the revolution. I told him it was all documented in the Congressional
Record and that the proper term was, in fact, 'Somocista.' But
I thought here we go again -- like the 'enemy thing' in Detroit
always remember asking Bill, 'Don't you want me to be the best
newsman I can be and tell the most complete, balanced and accurate
truth I can tell?' He said, 'No, I want you to sound like everybody
else in town.'"
never signed a personal services contract while at KLOS. "Bill
and the company put a lot of pressure on me to sign a contract.
I told him that if I signed it, I wouldn't have any civil rights.
I couldn't oppose the war. I couldn't stand up in church and praise
God. I couldn't write a book without asking ABC's permission.
It was totally lopsided." And then came one of those defining
moments in one's career. "Bill leaned over his desk and asked
me, 'You want to be successful, don't you?' Without thinking --
and I have no idea where it came from -- I said, 'Bill, my success
is guaranteed. I'll either be successful here or I'll go down
the street. This is not about my success.' I walked out of his
office feeling twelve feet tall and worked there for eight more
loved working at KLOS. "Tommy Hadges was probably the best
pd I ever worked for. He not only was a great pd, but he treated
people right. He could take your show away or cut your hours and
you'd thank him. He just had that way about him."
across the hallway from KLOS was Michael's idol, Michael Jackson.
"He was the ultimate talk show guy on the biggest station
in the country. To me, there's Paul Harvey and Michael Jackson.
One of the most exciting days in my career was the first day I
sat-in for Michael on KABC and the ABC Talk Net. That was the
ultimate rush for me."
Benner's time at KLOS ended, he rented a cottage six thousand
feet up on Pine Mountain west of Frazier Park. "I sat up
there for two and a half years thinking about radio and my career.
I thought about deregulation and worried about the trend toward
greater media consolidation. I had just turned forty. It felt
like half-time -- a good time to reassess."
much reading and self-searching, Michael was looking for an answer
on what he could do if he didn't do radio. An answer eventually
came to him that radio would be an avocation. His love affair
for AOR and fm radio was gone. It had gone corporate. He felt
all the magic of radio had disappeared. The fun and magic that
he fell in love with as a kid sitting on the floor in his Michigan
home had changed so radically that he needed a new direction.
Michael didn't want to get to the point of hating what he loved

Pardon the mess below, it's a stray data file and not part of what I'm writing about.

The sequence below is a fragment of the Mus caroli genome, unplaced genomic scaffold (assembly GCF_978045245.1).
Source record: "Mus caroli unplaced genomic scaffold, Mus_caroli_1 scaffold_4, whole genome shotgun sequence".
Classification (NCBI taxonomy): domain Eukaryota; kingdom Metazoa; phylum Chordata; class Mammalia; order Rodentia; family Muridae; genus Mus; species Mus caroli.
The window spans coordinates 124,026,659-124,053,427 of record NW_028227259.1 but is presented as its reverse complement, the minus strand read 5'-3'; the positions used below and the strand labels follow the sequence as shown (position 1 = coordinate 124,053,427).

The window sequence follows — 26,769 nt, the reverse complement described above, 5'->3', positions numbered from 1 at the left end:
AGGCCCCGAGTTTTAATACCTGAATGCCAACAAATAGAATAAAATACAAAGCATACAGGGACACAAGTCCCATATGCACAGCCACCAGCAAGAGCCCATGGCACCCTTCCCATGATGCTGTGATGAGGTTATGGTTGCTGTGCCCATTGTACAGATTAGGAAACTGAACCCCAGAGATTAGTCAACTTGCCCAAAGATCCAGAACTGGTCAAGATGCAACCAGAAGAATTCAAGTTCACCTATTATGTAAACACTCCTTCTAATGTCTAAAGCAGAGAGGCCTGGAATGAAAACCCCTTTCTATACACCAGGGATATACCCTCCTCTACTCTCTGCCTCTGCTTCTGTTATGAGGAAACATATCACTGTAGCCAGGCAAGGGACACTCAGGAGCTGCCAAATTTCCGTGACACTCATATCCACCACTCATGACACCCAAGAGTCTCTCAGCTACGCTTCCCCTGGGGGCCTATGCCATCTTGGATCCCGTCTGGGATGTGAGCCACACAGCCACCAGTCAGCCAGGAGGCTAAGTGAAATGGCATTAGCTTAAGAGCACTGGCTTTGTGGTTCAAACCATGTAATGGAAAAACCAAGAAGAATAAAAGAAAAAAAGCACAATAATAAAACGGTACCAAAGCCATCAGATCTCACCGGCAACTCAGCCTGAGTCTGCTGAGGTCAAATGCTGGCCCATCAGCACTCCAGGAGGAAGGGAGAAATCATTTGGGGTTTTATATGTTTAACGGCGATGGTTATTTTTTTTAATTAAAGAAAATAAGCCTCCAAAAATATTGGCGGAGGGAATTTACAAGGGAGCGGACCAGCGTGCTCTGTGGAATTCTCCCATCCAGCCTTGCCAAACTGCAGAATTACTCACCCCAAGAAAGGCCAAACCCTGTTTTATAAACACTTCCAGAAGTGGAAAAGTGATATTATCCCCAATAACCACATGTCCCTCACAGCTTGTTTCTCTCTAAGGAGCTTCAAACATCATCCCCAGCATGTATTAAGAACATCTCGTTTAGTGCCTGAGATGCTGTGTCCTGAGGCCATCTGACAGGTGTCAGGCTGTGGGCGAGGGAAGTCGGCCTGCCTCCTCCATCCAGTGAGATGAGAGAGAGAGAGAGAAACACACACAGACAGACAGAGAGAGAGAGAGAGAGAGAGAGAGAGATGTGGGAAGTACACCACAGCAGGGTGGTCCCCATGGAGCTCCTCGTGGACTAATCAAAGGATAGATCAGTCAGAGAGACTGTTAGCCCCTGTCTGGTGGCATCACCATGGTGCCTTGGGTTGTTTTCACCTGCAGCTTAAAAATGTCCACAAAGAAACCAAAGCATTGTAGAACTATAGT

Michael became a teacher, a coach to help individuals overcome
stress and anxiety. During the past decade he has conducted standing
room only all-day seminars on personal growth. "It is a non-therapeutic,
educational approach to the same goals that psychotherapy addresses.
We use deep relaxation, visualization, and suggestion for accelerated
learning. I thought I could do in eight to ten private sessions
what therapists were taking three to five years to do.
wanted to take self-hypnosis, meditation, bio-feedback, yoga,
martial arts and sports psychology and bring them together in
an educational way. It's all the same thing. You close your eyes,
relax and visualize. You received insight, intuition, creativity,
inspiration, revelation and conceptual understanding and then
project and affirm."
believes that if you can visualize it, you can do it. He recalled
a story at the time of the opening of the Epcot Center in Orlando.
Roy Disney stood up and said it was too bad that Walt wasn't there
to see this. A few minutes later, Walt's widow addressed the crowd
and said, "If Walt hadn't seen it, it wouldn't be here."
has a mystical view of religion. "It is clear to me that
Christ studied Buddhism, the Hindu Yoga philosophies, and the
ancient Greek philosophers. When Christ was 12 they spirited him
away. It's thought he went to England because Joseph of Arimathea,
thought by some to be Mary's uncle, owned tin mines in the Glastonbury
area. And throughout Asia there are legends still told of Christ's
visits there as a young man," said Michael.
satisfaction comes now on a one-to-one basis. "When somebody
after eight sessions says I don't have A.D.D. anymore, or I'm
much less depressed -- that's when the satisfaction comes."
the road from Michigan to self-awareness and then teaching how
to heal the hurt has been a fascinating one for this LARP. "I
want to heal the old hurt, the false assumptions from childhood,
and the futility of trying to please unpleasable people. We heal
the hurt very quickly and from there it is a cascading effect.
Soon we touch the subtler feelings that reveal our authentic identity
as unique individuals. Then the true side of us shines. We let
go of the ego and the old self and we find the true, spiritual
self -- the higher self, the soul."
has a weekly program about Spirituality and Mysticism on KPFK
(90.7fm) called Inner Vision. This afternoon (1-23-04), from 1:00
to 2:00 PM, Michael's guest will be Jim Ladd from KLOS and KMET
fame. "We'll talk about his legendary radio career, the current
state of the medium, and his overt criticism of the centralization
of radio ownership." Next week, on Friday, January 30th,
from 1:00 to 2:00 PM his mentor Michael Jackson will be in-studio
to continue the discussion of the state and plight of commercial
Vision is broadcast live with calls from listeners on KPFK at
90.7fm in Southern California, and 98.7fm in Santa Barbara, and
streaming worldwide on www.KPFK.org.
Michael lives in Santa Clarita with his beautiful wife, Doreen,
and their two cats. You can find out more about his personal and
spiritual development classes and private counseling from Michael's
web page: www.TheAgelessWisdom.com.